Sooo, yeah..the E-Bay discs just keep on comin'..of course, that tends to happen when you're bidding your life away...got a bunch of cool mini-LPs..Procol Harum's debut record A Whiter Shade Of Pale, Genesis' "Live" (the 1973 live album), The Strawbs "Dragonfly"..their second album from 1970, Gong's third full-length Camembert Electrique from 1972...and The Moody Blues 1972 record Seventh Sojourn..all good stuff! I received some jewel case discs, also...too many to go into with this post, but I will highlight two of the more intriguing ones. The first is by an English psychedelic band called Dantalian's Chariot. Dantalian's Chariot were formed in early 1967 by Zoot Money (no, I don't think it's his real name..he acquired it due to his fascination with jazzer Zoot Sims) after the disintegration of his Big Roll Band, a jazz/R&B/soul combo, in late 1966. Money was interested in the "new sounds" sweeping through London in '66..due to The Beatles, Rolling Stones and Donovan, among others. He gathered a quartet together..including Pat Donaldson on bass, who would go on to guest on a number of Richard Thompson's solo albums in the 70s...and most famously, a young Andy Summers (who spelled his surname 'Somers' back then..don't know why) on guitar..later on with Strontium 90 and of course with post-punk/white reggae/new-wavers The Police. They recorded what it considered one of the quintessential English psychedelic singles, Madman Running Through The Fields, and it made quite a splash in the "Summer Of Love"..at least in Merrie Englande. I have to say, it *is* an astonishing tune..with it's backward cymbal intro, clever melody and stop/start rhythm...these coupled with Money's impassioned vocal do make it highly listenable (pun...erm..intended!). I've been playing it over and over this past week..I've nearly *over-played* it for myself! The rest of the disc, 10 tracks in all, has some gems as well. Summers' sitar work-outs, This Island and Soma, are pure-1967...and some pretty fluid Eastern fret-play from Mr. Summers. It almost sounds as if he had a better command of the instrument than George Harrison, though to be fair..Summers wasn't busy being a Beatle, so he probably had more time to practice. World War Three is a "far-out" anti-war diatribe, again with Summers "pulling a Hendrix" with some crazy wah-wah'ed guitar solos and Money's near-hysterical vocal (in some parts of the tune). Recapture The Thrill is a standard late-60s R&B tune, and seems a throw-back to the Big Roll Band..it's my least favorite track on the disc. High Flying Bird is a tribute to the "beautiful people" of San Francisco and it works better than Eric Burdon's "San Franciscan Nights"..though I still like the Burdon song well enough. Dantalian's Chariot disbanded in 1968, unable to secure a long-term contract and finding that their psychedelic sound was quickly becoming out-dated..oh yeah, Zoot Money was drinking heavily, too. It's a shame, because if they had adapted, they probably could have parlayed their sound into the progressive 70s. The CD is called Chariot Rising, issued by Wooden Hill Records in 1995..I think it's out-of-print, but if you're lucky..it *does* show up on E-Bay from time to time.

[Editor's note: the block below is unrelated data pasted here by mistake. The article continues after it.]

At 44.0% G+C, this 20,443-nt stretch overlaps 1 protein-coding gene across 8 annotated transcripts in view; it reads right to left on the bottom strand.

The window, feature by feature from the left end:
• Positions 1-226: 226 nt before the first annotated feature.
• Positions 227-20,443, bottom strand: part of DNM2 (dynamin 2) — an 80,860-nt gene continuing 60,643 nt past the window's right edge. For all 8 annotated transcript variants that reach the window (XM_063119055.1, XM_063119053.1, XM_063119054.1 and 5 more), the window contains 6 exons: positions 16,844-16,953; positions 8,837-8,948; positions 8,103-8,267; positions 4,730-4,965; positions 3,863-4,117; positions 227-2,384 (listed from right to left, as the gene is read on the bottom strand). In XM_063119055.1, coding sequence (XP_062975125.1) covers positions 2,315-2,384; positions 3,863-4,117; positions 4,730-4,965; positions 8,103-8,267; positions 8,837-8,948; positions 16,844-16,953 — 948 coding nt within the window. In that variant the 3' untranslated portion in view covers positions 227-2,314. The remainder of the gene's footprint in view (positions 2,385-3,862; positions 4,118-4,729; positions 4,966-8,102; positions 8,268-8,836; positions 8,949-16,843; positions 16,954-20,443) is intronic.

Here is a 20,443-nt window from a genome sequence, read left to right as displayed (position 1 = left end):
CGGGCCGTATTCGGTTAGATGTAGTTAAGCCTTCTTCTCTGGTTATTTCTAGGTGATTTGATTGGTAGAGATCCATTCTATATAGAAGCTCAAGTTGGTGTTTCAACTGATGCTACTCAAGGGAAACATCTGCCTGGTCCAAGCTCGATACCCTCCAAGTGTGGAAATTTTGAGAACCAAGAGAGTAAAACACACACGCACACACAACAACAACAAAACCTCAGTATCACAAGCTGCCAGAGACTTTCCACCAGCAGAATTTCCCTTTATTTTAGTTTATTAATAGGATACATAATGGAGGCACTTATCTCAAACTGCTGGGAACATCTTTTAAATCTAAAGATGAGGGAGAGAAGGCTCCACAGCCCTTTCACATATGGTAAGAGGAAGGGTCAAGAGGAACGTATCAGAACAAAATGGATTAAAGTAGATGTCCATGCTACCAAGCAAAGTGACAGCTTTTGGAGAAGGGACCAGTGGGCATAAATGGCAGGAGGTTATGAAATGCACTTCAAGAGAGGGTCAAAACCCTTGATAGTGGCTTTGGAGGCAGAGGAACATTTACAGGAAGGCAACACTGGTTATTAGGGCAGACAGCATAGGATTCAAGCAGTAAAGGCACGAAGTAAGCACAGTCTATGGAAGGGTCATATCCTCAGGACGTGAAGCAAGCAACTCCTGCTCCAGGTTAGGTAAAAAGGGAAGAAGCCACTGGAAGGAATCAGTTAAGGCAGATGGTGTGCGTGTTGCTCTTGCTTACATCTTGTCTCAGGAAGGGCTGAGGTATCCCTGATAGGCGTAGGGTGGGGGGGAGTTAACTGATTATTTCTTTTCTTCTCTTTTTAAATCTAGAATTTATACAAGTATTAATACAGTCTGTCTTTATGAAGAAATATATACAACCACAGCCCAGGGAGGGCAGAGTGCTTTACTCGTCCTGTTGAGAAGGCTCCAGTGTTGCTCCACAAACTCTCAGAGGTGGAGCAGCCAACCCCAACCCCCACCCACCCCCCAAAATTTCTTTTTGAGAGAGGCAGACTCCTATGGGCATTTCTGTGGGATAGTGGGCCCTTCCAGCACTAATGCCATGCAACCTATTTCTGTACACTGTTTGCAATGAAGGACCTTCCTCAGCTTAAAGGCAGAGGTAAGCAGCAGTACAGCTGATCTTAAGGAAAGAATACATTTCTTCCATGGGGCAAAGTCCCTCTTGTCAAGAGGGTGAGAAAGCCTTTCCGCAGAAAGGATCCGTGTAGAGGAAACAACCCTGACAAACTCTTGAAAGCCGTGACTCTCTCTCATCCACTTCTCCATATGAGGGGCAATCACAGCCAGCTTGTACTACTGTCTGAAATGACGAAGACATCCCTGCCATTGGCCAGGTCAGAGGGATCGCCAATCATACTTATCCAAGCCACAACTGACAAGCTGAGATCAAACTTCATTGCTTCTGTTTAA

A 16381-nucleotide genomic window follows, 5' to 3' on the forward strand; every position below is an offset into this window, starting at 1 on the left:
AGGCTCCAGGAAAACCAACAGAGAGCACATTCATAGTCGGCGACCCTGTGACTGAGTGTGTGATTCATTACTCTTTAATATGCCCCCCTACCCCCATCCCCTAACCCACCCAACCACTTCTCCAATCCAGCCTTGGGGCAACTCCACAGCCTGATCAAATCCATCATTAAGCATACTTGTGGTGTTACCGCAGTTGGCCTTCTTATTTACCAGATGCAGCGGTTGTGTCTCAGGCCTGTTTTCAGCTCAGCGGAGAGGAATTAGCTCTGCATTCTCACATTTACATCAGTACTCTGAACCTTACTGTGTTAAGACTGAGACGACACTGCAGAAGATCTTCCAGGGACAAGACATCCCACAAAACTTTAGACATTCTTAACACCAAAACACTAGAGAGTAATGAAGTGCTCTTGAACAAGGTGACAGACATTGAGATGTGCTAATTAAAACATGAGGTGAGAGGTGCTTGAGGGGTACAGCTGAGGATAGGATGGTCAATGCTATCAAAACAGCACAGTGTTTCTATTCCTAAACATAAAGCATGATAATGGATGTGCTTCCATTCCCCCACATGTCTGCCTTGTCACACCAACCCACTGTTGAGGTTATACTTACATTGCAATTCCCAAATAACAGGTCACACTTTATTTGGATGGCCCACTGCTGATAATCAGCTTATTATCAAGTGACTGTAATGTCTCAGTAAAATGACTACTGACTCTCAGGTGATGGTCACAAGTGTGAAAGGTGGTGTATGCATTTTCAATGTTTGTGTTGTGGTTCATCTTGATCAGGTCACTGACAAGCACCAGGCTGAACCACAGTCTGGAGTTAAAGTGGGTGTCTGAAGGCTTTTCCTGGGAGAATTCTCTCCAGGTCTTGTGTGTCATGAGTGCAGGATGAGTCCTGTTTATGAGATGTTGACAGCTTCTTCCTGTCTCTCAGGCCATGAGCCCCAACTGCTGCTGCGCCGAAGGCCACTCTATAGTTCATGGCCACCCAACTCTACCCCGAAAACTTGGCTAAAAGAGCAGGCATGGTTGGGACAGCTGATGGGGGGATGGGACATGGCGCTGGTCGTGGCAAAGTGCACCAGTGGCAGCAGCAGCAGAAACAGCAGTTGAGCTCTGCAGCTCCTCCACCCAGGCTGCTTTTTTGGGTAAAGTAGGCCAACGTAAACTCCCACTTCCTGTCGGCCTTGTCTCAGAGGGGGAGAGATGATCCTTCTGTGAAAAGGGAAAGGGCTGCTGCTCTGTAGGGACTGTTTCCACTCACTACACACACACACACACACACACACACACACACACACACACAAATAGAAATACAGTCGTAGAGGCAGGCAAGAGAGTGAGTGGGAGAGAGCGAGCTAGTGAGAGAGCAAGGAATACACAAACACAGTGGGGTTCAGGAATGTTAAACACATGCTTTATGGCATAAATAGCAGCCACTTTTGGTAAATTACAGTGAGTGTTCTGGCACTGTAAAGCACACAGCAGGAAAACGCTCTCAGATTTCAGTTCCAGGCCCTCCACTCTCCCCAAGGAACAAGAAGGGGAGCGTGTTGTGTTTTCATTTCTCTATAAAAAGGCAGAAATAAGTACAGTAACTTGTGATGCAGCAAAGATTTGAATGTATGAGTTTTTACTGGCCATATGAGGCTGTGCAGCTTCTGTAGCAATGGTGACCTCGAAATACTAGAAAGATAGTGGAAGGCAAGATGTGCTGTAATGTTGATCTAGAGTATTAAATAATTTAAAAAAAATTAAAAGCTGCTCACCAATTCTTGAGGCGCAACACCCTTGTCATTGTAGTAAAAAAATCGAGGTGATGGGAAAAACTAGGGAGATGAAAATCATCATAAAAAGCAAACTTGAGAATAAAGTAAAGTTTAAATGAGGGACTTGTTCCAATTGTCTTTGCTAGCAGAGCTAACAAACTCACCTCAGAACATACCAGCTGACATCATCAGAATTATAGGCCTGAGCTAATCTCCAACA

The other disc is by Hapshash And The Coloured Coat..and the title of the record is Featuring The Human Host and The Heavy Metal Kids. Yes, these guys were ingesting a *lot* of LSD. Hapshash were actually a small group of artists who created the posters announcing band appearances at the English psych clubs like UFO, Middle Earth and even The Marquee. They were the British equivalent of Mouse & Kelley or Rick Griffin in San Francisco...and their original pieces go for quite a sum these days. In fact, a guy is selling a Hapshash original on E-Bay at this moment--opening bid is $110.00. Two of the guys in Hapshash, Nigel Weymouth and Michael English..decided they wanted to make a record..so with the help of Guy Stevens (future producer of The Clash's "London Calling")--they cut "Human Host..." in 1967. The playing is rather crude, but the spirit is there..and it's interesting as an experiment, anyway. The album opens with H-O-P-P-Why?, a sort-of chant with guitars cranked to 9-1/2 and the title is pretty much the lyric..it was for English counter-culture hero John "Hoppy" Hopkins, who had been jailed for marijuana possession that year. The next track, A Mind Blown Is A Mind Shown, is a shorter psych instrumental that doesn't readily jump out at you..but gets points for being an honest attempt. The same goes for The New Messiah Coming 1985 (if *only* that were true..in the midst of Reagan-Land, we could've used her)..again, not *too* memorable--but they "had a go" and there are some trippy sounds to be heard here. Aoum is precisely that...a mellow chant that *does* relax you--it happened to me while listening the other day. And finally, the last track (which I imagine took up most of the second side on the vinyl release) is Empires Of The Sun..a sprawling 15-minute jam that doesn't even *try* to conceal it's amateur sloppiness..this is no Interstellar Overdrive, folks...still, the fact that wasn't a group of committed musicians playing this stuff gives it a charm..almost a "punk" sort of appeal..though they were miles from the 70s punk ideology..Hapshash did embrace the "D.I.Y." spirit very effectively..making and selling their posters *and* making their own record the way *they* wanted to. Michael English split from the group and Weymouth would bring in some friends and studio musicians for a second album, Western Flier, in 1969..and though it's more polished musically, it lacks the freak-out exuberance of "Human Host.."..plus, it doesn't have the beautiful lysergic-dream graphics of "Human Host..'s cover art. That's all I got for now, counter-culture mavens..but I'll be back atcha in a bit...be sure to hide yr roaches....